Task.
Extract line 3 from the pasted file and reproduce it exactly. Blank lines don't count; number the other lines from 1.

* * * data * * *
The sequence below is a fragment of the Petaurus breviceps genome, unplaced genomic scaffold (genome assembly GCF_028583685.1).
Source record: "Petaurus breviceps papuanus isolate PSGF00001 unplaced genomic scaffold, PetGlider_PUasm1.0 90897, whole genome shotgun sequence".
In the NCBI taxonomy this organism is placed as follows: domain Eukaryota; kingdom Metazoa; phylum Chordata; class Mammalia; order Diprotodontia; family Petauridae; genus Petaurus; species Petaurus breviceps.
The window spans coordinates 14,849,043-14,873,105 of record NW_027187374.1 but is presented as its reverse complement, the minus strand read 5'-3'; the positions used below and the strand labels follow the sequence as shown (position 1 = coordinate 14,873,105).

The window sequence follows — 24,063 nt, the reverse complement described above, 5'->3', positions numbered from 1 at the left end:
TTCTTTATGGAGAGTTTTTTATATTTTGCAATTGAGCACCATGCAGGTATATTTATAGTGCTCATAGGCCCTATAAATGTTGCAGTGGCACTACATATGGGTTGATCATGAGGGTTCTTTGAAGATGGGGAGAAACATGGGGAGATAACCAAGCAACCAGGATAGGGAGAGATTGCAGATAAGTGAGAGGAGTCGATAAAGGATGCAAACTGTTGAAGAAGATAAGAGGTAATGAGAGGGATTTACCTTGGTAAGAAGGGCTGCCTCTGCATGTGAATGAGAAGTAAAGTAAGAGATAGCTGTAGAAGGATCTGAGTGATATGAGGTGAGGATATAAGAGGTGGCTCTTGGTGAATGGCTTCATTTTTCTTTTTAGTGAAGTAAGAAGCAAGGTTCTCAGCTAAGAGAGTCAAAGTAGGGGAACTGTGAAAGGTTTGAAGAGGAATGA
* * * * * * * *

In the NCBI taxonomy this organism is placed as follows: domain Eukaryota; kingdom Metazoa; phylum Chordata; class Mammalia; order Diprotodontia; family Petauridae; genus Petaurus; species Petaurus breviceps.